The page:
The city of Beaufort is one step away from making it easier -- and potentially cheaper -- for property owners to make minor additions to homes in flood zones.
Beaufort's flood ordinance requires that all additions, regardless of size or cost, be built above the 100-year flood level, or "base flood elevation."
But that can pose a challenge for owners of houses built before regulations required new construction to be above flood level, planning directory Libby Anderson said. A walk-in closet or kitchen expansion would have to be built higher than the rest of the first floor if the original structure is below flood level. Requiring a step or two up into an elevated addition often is not practical, Anderson said in a staff report.
On Tuesday, City Council gave preliminary approval to allow additions no larger than one-third of the existing structure to be built at the same grade as the existing building. A second reading is required for passage.
"This would provide a little relief for those homeowners," Anderson said.
The change would apply to several neighborhoods -- about 1,100 homes in all, Anderson said.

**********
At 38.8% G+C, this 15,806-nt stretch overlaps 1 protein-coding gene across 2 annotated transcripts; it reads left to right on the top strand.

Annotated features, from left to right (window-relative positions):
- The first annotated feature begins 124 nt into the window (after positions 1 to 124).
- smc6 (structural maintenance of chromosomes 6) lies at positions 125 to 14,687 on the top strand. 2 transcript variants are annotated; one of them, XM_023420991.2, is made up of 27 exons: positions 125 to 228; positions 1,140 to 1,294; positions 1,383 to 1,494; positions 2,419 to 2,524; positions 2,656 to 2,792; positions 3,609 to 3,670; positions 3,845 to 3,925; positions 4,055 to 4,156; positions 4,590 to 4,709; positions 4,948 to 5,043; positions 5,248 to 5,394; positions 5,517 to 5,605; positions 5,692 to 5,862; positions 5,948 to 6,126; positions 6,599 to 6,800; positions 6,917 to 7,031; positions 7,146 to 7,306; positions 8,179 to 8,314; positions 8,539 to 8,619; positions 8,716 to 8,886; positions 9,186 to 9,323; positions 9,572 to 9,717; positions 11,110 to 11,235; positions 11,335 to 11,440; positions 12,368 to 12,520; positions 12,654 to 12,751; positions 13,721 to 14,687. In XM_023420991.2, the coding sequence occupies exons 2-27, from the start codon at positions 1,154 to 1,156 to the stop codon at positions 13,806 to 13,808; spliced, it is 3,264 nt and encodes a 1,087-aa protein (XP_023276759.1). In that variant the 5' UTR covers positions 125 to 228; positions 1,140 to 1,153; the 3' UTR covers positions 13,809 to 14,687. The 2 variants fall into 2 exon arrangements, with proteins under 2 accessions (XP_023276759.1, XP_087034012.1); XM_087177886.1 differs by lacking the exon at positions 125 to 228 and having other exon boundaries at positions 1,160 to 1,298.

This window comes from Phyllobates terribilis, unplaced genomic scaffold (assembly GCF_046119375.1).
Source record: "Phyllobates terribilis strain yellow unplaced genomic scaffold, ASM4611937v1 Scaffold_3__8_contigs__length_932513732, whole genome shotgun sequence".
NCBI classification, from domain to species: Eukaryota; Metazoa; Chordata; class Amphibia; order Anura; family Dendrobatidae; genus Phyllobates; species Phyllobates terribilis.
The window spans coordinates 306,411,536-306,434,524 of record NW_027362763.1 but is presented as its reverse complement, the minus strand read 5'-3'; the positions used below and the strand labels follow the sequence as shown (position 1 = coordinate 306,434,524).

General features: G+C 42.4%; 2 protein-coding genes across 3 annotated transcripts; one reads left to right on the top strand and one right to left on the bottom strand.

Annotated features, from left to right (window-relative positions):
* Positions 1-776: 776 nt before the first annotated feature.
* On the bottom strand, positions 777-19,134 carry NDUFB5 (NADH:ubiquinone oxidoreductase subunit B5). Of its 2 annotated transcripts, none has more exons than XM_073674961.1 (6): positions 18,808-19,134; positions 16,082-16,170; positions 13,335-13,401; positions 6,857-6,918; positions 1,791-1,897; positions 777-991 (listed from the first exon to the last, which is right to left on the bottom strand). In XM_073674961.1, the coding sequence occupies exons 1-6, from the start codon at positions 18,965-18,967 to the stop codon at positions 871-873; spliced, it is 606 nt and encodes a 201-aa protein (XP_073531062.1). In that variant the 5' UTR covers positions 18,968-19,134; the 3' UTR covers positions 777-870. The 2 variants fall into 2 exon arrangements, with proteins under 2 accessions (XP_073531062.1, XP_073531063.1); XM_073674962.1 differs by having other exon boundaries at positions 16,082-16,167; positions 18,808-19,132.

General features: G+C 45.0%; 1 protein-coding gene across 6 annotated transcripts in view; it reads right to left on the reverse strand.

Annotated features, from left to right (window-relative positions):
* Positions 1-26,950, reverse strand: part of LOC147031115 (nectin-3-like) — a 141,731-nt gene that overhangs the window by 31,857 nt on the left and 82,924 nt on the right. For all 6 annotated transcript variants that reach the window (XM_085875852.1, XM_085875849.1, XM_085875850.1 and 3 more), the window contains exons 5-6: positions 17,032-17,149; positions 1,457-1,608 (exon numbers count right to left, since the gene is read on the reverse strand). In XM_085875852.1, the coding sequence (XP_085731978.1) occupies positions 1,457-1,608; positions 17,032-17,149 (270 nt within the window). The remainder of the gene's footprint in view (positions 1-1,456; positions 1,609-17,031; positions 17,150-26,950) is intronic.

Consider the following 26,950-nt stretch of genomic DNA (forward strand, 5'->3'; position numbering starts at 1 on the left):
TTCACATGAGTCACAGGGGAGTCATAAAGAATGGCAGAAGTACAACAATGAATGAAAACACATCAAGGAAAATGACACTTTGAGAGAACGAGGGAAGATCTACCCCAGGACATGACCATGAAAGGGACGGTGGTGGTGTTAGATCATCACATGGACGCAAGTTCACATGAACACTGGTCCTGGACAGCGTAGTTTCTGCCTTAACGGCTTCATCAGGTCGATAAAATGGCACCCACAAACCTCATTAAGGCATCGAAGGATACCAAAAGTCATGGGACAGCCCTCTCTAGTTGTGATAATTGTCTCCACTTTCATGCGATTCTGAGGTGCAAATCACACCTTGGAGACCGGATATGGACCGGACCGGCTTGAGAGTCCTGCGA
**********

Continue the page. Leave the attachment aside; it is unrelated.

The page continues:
The city would still require "substantial" improvements, those costing 50 percent or more of the home's market value, to be elevated to the base flood elevation unless the owner gets a variance.
Local builder Allen Patterson said the change could save people money.
"It allows more flexibility for people who are doing minor renovations," said Patterson, president of the Home Builders Association of the Lowcountry. "I think it's a good thing."
At the council meeting, Anderson said the change wouldn't jeopardize the city's flood insurance rating.
Beaufort's ordinance still would comply with the federal government's National Flood Insurance Program, which requires only that new construction and "substantial" improvements be elevated to the base flood elevation, she said.
Follow reporter Juliann Vachon at twitter.com/EyeOnBeaufort.